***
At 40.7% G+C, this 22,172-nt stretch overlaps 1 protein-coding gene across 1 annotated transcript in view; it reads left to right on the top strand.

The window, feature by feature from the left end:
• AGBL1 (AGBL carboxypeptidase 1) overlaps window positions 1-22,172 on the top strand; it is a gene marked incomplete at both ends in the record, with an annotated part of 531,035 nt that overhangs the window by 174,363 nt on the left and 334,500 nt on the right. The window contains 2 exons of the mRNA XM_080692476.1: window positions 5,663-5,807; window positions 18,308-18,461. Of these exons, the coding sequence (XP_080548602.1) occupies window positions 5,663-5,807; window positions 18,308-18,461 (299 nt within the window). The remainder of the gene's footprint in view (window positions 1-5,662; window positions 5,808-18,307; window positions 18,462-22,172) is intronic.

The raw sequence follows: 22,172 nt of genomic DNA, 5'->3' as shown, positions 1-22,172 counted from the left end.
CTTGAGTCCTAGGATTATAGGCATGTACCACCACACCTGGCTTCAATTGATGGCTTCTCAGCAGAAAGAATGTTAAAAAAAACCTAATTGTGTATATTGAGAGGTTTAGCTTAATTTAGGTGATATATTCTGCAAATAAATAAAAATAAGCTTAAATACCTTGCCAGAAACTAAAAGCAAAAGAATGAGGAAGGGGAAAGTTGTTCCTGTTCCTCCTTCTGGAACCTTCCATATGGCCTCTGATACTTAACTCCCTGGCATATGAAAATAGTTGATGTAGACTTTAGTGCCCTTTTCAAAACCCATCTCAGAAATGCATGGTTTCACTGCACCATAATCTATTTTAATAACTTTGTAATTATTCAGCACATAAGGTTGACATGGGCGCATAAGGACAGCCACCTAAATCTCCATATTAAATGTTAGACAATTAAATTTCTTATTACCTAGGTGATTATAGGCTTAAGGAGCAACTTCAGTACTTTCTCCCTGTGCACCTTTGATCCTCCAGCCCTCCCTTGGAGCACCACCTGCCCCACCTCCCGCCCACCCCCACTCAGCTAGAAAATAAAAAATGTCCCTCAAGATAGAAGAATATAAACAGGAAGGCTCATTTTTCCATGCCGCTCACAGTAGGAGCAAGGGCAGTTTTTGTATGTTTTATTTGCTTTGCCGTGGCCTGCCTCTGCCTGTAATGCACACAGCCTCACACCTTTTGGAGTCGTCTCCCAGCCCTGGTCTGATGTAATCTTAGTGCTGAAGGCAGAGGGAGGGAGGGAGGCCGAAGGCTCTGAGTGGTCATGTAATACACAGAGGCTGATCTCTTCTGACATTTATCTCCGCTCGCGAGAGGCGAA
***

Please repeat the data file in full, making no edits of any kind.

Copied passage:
At 40.7% G+C, this 22,172-nt stretch overlaps 1 protein-coding gene across 1 annotated transcript in view; it reads left to right on the top strand.

The window, feature by feature from the left end:
• AGBL1 (AGBL carboxypeptidase 1) overlaps window positions 1-22,172 on the top strand; it is a gene marked incomplete at both ends in the record, with an annotated part of 531,035 nt that overhangs the window by 174,363 nt on the left and 334,500 nt on the right. The window contains 2 exons of the mRNA XM_080692476.1: window positions 5,663-5,807; window positions 18,308-18,461. Of these exons, the coding sequence (XP_080548602.1) occupies window positions 5,663-5,807; window positions 18,308-18,461 (299 nt within the window). The remainder of the gene's footprint in view (window positions 1-5,662; window positions 5,808-18,307; window positions 18,462-22,172) is intronic.

The raw sequence follows: 22,172 nt of genomic DNA, 5'->3' as shown, positions 1-22,172 counted from the left end.
CTTGAGTCCTAGGATTATAGGCATGTACCACCACACCTGGCTTCAATTGATGGCTTCTCAGCAGAAAGAATGTTAAAAAAAACCTAATTGTGTATATTGAGAGGTTTAGCTTAATTTAGGTGATATATTCTGCAAATAAATAAAAATAAGCTTAAATACCTTGCCAGAAACTAAAAGCAAAAGAATGAGGAAGGGGAAAGTTGTTCCTGTTCCTCCTTCTGGAACCTTCCATATGGCCTCTGATACTTAACTCCCTGGCATATGAAAATAGTTGATGTAGACTTTAGTGCCCTTTTCAAAACCCATCTCAGAAATGCATGGTTTCACTGCACCATAATCTATTTTAATAACTTTGTAATTATTCAGCACATAAGGTTGACATGGGCGCATAAGGACAGCCACCTAAATCTCCATATTAAATGTTAGACAATTAAATTTCTTATTACCTAGGTGATTATAGGCTTAAGGAGCAACTTCAGTACTTTCTCCCTGTGCACCTTTGATCCTCCAGCCCTCCCTTGGAGCACCACCTGCCCCACCTCCCGCCCACCCCCACTCAGCTAGAAAATAAAAAATGTCCCTCAAGATAGAAGAATATAAACAGGAAGGCTCATTTTTCCATGCCGCTCACAGTAGGAGCAAGGGCAGTTTTTGTATGTTTTATTTGCTTTGCCGTGGCCTGCCTCTGCCTGTAATGCACACAGCCTCACACCTTTTGGAGTCGTCTCCCAGCCCTGGTCTGATGTAATCTTAGTGCTGAAGGCAGAGGGAGGGAGGGAGGCCGAAGGCTCTGAGTGGTCATGTAATACACAGAGGCTGATCTCTTCTGACATTTATCTCCGCTCGCGAGAGGCGAA